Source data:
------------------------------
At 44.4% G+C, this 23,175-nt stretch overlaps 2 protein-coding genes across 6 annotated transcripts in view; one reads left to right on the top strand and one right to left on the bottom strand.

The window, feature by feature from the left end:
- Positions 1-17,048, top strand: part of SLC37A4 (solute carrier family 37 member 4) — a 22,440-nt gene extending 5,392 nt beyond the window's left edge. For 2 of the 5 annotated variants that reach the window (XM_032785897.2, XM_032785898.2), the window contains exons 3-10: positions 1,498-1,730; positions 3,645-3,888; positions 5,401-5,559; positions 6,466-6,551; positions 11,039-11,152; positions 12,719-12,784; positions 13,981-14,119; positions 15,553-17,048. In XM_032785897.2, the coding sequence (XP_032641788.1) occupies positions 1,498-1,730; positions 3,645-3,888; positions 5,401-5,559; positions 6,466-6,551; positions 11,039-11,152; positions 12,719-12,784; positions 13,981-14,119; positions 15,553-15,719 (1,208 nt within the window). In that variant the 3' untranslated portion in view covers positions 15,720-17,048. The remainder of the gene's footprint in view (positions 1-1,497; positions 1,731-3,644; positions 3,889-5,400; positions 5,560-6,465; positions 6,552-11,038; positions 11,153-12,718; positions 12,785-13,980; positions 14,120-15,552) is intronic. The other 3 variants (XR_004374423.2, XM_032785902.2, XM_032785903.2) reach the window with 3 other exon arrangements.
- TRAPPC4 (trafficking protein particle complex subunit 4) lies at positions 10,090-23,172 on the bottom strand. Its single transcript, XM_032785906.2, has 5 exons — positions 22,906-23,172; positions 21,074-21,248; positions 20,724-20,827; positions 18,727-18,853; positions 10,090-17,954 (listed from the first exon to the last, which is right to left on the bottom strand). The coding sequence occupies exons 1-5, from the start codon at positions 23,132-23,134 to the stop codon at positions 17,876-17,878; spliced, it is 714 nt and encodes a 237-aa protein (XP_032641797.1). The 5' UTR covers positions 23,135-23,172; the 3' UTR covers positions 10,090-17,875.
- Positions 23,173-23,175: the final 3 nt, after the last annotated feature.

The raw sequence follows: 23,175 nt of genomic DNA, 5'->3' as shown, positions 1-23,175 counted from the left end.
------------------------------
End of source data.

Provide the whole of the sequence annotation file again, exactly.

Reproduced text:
At 44.4% G+C, this 23,175-nt stretch overlaps 2 protein-coding genes across 6 annotated transcripts in view; one reads left to right on the top strand and one right to left on the bottom strand.

The window, feature by feature from the left end:
- Positions 1-17,048, top strand: part of SLC37A4 (solute carrier family 37 member 4) — a 22,440-nt gene extending 5,392 nt beyond the window's left edge. For 2 of the 5 annotated variants that reach the window (XM_032785897.2, XM_032785898.2), the window contains exons 3-10: positions 1,498-1,730; positions 3,645-3,888; positions 5,401-5,559; positions 6,466-6,551; positions 11,039-11,152; positions 12,719-12,784; positions 13,981-14,119; positions 15,553-17,048. In XM_032785897.2, the coding sequence (XP_032641788.1) occupies positions 1,498-1,730; positions 3,645-3,888; positions 5,401-5,559; positions 6,466-6,551; positions 11,039-11,152; positions 12,719-12,784; positions 13,981-14,119; positions 15,553-15,719 (1,208 nt within the window). In that variant the 3' untranslated portion in view covers positions 15,720-17,048. The remainder of the gene's footprint in view (positions 1-1,497; positions 1,731-3,644; positions 3,889-5,400; positions 5,560-6,465; positions 6,552-11,038; positions 11,153-12,718; positions 12,785-13,980; positions 14,120-15,552) is intronic. The other 3 variants (XR_004374423.2, XM_032785902.2, XM_032785903.2) reach the window with 3 other exon arrangements.
- TRAPPC4 (trafficking protein particle complex subunit 4) lies at positions 10,090-23,172 on the bottom strand. Its single transcript, XM_032785906.2, has 5 exons — positions 22,906-23,172; positions 21,074-21,248; positions 20,724-20,827; positions 18,727-18,853; positions 10,090-17,954 (listed from the first exon to the last, which is right to left on the bottom strand). The coding sequence occupies exons 1-5, from the start codon at positions 23,132-23,134 to the stop codon at positions 17,876-17,878; spliced, it is 714 nt and encodes a 237-aa protein (XP_032641797.1). The 5' UTR covers positions 23,135-23,172; the 3' UTR covers positions 10,090-17,875.
- Positions 23,173-23,175: the final 3 nt, after the last annotated feature.

The raw sequence follows: 23,175 nt of genomic DNA, 5'->3' as shown, positions 1-23,175 counted from the left end.